1,000 Words Are Worth a Picture
By Celeste Ng
Here’s something I hope becomes a trend: illustrated short stories. The Creative Company produces illustrated versions of classic short stories, each bound as its own beautiful mini-book.
With titles that recall 11th-grade English, like Frank Stockton’s “The Lady or the Tiger,” Twain’s “The Celebrated Jumping Frog of Calaveras County,” Poe’s “The Cask of Amontillado,” and Shirley Jackson’s “The Lottery,” these books are geared towards in-school use. Writes The School Library Journal:
Each book contains the story itself with various sections written in different colored fonts. Then there is a series of thoughts on the story, and finally a biography of the author.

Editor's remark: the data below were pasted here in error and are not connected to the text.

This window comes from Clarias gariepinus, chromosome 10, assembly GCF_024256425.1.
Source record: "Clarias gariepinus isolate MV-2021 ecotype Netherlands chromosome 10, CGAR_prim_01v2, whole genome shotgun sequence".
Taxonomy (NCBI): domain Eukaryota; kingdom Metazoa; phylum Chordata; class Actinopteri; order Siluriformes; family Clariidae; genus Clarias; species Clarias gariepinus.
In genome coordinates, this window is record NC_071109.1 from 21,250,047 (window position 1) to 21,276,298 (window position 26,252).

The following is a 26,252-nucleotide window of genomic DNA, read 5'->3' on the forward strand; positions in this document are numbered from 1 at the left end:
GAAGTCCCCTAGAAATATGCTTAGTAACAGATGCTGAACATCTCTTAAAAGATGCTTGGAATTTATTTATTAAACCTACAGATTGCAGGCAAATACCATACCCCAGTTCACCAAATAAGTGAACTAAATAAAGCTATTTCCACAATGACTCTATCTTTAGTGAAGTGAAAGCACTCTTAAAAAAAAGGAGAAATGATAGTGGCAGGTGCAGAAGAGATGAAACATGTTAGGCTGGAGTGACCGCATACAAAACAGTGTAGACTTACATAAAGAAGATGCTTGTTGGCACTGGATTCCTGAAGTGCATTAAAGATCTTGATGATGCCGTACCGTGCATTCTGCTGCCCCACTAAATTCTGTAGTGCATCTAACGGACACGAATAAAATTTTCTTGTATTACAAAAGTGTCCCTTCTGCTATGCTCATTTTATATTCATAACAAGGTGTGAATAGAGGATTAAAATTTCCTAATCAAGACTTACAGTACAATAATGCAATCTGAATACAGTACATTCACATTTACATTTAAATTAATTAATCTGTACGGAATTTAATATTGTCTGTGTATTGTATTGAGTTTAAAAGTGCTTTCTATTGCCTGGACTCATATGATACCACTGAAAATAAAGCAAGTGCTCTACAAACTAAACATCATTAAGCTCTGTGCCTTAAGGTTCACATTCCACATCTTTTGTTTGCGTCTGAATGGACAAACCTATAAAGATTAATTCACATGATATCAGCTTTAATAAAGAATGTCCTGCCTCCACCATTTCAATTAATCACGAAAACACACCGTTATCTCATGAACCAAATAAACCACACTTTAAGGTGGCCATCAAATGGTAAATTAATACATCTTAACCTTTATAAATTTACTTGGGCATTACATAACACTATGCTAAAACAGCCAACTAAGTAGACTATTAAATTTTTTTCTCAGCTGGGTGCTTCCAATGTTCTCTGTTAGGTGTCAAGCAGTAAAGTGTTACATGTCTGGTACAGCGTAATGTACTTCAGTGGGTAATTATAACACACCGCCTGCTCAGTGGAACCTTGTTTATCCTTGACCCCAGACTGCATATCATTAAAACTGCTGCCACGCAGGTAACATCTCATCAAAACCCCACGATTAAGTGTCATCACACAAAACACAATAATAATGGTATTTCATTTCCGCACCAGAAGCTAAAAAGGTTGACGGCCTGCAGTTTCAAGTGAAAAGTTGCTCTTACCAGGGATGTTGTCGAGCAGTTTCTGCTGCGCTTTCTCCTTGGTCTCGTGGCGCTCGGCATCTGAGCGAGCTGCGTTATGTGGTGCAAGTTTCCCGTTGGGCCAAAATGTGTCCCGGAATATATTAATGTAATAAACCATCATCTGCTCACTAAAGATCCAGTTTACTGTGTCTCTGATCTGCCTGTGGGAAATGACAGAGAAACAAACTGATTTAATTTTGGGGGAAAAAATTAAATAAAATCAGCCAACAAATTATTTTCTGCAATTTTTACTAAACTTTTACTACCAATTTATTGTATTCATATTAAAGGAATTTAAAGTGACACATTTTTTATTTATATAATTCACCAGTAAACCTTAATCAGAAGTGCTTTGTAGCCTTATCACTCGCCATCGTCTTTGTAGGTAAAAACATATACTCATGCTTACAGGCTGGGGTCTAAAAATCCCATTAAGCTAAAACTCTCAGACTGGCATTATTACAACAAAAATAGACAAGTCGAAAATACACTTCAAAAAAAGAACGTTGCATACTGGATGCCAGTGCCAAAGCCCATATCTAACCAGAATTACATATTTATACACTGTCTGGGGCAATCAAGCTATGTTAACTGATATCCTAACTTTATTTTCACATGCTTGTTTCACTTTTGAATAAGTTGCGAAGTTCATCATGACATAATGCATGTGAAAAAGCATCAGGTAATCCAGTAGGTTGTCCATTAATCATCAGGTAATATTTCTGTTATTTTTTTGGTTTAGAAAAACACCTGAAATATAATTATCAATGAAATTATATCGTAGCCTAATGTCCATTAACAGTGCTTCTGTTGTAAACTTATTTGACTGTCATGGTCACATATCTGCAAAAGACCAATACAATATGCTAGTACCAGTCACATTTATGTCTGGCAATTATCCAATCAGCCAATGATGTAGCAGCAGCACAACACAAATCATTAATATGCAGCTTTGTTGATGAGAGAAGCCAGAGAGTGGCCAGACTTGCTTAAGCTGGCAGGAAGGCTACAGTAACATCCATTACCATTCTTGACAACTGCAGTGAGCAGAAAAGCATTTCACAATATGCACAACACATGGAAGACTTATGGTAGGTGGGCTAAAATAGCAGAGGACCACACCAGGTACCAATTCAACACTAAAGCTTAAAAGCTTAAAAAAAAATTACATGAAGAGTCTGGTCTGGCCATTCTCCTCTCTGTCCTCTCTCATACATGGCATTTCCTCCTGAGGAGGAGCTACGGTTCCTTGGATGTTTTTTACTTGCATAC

One might argue the logic of making such stories into their own books. I mean, are they illustrated? Not excessively, though there are small illustrations included at key moments. So what is the advantage? Well, to be frank, these are ideal for reluctant readers who have been assigned such stories in school but need just a small extra added push to give ‘em the impetus they need to follow through. The stories make slim volumes, and aren’t the least bit imposing. That said, you might worry that they look too much like picture books to lure in older readers. Yet the sophistication of the covers brings to mind remarkably slim coffee table books more than anything else.
It’s refreshing to see short stories given this kind of care and attention—kind of like One Story for the high school set.
And if you prefer longer works, but still want your pictures, there are always these.